Bengals quarterback Joe Burrow could have just stuck to being a decent football player, but instead he decided to put his medical, legal, and moral ignorance on display by sharing a pro-abortion post on Instagram.
“I’m not pro-murdering babies,” the post begins before listing several scenarios that are either irrelevant red herrings or are, in fact, situations in which Burrow would support murdering babies.
The first hypothetical the post mentions is “Becky,” whose unborn child “had developed without life sustaining organs.” Such a scenario would likely lead to miscarriage without a doctor inducing abortion, but as Catholic writer Will Wright points out, “How should Becky’s baby enter the world and be laid to rest? Should a doctor kill her baby and suck the baby out with a machine after dismemberment? Or should labor be induced once the baby inevitably dies, allowing the parents to hold their baby, bury their baby, and grieve?” Even if the baby is unable to survive after birth, as long as he or she is alive in the womb, abortion still kills the child in what is almost surely a painful and grisly death.
Burrow’s post also lists examples of pregnancy due to rape, sexual abuse of a minor, or intercourse with an abusive husband. All are tragic scenarios in which each victim should be surrounded by support and compassion. But none justifies the additional violence of killing the innocent baby who has perpetrated no abuse.
Other examples include “Melissa,” who “has to choose between bringing another child into poverty or feeding the children she already has,” and “Brittany,” who “is in no way financially, emotionally, or physically able to raise a child.” There are wide nets of support for such women, from federal assistance to support from churches, communities, and crisis pregnancy clinics. If Melissa and Brittany truly feel so desperate they refuse to raise their children, there are countless loving parents who would love to adopt their babies — surely a better recourse than killing them! Neither mother’s circumstances justify the brutal death of her innocent child.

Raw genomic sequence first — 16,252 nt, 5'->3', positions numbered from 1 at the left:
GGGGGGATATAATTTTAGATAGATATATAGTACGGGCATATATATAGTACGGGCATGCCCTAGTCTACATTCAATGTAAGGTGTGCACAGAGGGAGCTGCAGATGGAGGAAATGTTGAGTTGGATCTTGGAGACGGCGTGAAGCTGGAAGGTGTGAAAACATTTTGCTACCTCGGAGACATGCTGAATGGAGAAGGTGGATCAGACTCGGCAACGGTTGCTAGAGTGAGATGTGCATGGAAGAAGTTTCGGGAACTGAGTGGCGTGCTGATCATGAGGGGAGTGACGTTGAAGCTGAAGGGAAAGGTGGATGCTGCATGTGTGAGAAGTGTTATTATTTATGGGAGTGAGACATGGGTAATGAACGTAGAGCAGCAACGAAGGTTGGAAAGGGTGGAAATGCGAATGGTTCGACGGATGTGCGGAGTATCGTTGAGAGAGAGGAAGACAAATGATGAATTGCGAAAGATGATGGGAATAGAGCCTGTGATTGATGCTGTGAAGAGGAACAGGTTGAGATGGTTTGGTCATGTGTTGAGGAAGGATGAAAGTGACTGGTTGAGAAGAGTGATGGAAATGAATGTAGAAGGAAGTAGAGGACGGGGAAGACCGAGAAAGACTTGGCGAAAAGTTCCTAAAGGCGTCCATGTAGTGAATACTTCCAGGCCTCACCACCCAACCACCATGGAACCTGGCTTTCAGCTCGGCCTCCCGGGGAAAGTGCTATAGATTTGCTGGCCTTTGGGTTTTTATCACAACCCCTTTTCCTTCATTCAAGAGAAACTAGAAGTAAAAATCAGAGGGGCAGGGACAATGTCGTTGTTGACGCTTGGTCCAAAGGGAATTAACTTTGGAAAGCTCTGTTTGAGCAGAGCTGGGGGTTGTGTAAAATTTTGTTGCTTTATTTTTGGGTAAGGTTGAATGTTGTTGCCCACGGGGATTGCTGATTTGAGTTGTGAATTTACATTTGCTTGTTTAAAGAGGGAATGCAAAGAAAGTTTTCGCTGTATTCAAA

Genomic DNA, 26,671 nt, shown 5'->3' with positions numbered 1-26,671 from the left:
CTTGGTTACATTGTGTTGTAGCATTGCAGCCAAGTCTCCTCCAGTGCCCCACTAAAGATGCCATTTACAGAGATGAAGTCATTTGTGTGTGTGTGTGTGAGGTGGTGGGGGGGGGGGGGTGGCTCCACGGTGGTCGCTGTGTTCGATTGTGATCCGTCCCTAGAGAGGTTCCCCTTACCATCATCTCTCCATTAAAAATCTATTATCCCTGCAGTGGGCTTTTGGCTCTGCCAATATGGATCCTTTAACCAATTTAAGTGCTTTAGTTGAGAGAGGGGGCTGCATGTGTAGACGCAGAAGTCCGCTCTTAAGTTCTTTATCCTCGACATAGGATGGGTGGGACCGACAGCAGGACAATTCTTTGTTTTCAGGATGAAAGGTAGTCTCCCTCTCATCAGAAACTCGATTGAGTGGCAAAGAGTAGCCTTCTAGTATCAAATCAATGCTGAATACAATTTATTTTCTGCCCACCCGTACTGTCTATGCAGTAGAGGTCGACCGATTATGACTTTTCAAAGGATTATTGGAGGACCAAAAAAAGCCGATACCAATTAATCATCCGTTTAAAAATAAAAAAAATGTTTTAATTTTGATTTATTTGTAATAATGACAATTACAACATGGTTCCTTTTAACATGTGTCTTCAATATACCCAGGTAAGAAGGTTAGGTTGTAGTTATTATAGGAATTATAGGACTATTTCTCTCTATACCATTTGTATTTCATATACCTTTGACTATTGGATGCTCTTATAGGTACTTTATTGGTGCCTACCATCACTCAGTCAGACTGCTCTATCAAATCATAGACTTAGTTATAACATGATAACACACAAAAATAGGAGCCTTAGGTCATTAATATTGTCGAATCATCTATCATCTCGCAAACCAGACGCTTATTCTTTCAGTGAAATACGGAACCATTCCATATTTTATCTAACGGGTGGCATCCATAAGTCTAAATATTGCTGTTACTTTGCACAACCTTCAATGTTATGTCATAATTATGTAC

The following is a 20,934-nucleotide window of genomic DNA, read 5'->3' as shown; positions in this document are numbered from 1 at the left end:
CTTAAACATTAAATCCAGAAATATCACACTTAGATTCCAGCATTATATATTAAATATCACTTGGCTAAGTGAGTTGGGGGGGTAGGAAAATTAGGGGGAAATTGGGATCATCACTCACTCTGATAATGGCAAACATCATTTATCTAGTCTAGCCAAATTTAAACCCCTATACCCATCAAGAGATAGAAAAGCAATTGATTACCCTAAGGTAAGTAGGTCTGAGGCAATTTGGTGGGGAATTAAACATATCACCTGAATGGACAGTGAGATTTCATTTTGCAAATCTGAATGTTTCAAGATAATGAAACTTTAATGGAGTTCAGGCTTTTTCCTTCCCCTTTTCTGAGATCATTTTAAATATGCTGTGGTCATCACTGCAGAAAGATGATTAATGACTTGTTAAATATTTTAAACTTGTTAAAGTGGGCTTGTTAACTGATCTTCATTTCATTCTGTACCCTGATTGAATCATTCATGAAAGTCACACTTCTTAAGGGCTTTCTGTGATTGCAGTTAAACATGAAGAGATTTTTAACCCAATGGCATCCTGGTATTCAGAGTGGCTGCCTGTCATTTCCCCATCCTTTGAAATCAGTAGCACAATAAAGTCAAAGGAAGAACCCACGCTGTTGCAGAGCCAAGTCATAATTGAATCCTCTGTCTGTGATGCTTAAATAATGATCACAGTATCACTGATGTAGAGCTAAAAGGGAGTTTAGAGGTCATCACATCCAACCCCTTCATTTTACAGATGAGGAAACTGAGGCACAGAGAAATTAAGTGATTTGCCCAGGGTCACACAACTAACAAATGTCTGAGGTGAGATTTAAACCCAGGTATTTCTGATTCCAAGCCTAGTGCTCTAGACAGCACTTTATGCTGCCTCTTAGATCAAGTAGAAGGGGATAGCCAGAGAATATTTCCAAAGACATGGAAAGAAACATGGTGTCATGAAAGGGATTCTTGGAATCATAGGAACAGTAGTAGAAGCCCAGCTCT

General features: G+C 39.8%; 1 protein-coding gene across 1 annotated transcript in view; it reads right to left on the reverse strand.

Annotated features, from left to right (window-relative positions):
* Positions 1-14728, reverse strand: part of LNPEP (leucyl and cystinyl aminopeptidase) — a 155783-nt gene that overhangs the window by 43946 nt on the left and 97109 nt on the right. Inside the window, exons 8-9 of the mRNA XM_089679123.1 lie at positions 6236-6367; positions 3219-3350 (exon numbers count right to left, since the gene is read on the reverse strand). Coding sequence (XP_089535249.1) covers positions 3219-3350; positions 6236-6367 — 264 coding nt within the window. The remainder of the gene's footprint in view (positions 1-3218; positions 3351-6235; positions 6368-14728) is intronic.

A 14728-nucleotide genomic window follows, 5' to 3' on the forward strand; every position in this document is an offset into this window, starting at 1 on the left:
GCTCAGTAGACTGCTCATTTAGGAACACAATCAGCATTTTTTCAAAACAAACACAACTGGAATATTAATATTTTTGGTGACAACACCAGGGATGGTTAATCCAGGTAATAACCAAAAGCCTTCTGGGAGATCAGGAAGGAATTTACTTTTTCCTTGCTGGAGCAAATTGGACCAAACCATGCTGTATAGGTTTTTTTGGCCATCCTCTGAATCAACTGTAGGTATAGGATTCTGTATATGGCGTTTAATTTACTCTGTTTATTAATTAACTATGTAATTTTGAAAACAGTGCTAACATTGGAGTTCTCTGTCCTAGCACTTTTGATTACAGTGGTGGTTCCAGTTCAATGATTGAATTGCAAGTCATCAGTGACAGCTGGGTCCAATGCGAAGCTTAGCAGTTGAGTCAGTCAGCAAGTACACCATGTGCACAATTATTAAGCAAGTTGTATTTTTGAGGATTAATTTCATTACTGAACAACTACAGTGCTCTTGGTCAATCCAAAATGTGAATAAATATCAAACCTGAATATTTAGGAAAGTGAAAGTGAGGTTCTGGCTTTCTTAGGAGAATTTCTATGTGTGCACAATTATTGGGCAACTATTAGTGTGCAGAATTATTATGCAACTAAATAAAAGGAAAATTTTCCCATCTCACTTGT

Nor do “Lindsay’s,” after she made the decision to engage in intercourse as a high school sophomore. Lindsay’s baby should not receive a death sentence as punishment for her decision.
The post mentions “Vanessa,” who heard “silence where there should be a heartbeat.” The very inclusion of this example admits that it’s heartbreaking to lose an unborn child — exactly the outcome of the brutal act of abortion. But it also ignores the obvious fact that aborting a live baby and taking medicine to safely pass a deceased baby’s body are not the same, morally or legally. State laws banning abortion do not ban miscarriages, as many pro-abortionists disingenuously argue.
Those state laws also provide exceptions when a mother’s life is at risk, as is the case for “Courtney” in one example. Further, as Wright notes, “The course of treatment [for Courtney] would likely be a partial tubal ligation. … The medical procedure has the primary intention of removing the fallopian tube to preempt the very serious rupture and internal bleeding. The secondary, foreseen but unintended effect, is the death of the baby. This is tragic, but it is not an abortion.”
The appropriate course of action for a placental abruption like “Theresa’s” (in another example) is subject to a wide variety of factors that we aren’t told, such as whether the baby is viable enough for early delivery. Still, in the worst of scenarios, no state law allows a mother to be prosecuted for a procedure that is necessary to save her life.
As for “Emily,” who had six eggs implanted in her uterus through in vitro fertilization (IVF), her situation was problematic long before all six babies were viably implanted. To knowingly implant more fertilized eggs than you would allow to live inside your womb is to condemn the “extra” babies to death already, something the pro-life movement could not in good faith support. That “Emily” could be put in such a position highlights the concerns raised by many IVF procedures from the perspective that life is precious from the moment of conception.
Burrow’s uncritical parroting of such bad-faith talking points with no medical, legal, or moral foundation shows he’s unprepared for an honest discourse on abortion. He hasn’t even put in enough research to know he’s peddling bad information, and his fame as an athlete lends him exactly zero clout on political and legal issues. If he wants to educate himself enough to engage in a conversation about whether state legislatures should be allowed to ban murdering babies, he’s welcome to do so as a concerned citizen. Otherwise, he should stick to football.
Elle Reynolds is an assistant editor at The Federalist, and received her B.A. in government from Patrick Henry College with a minor in journalism. You can follow her work on Twitter at @_etreynolds.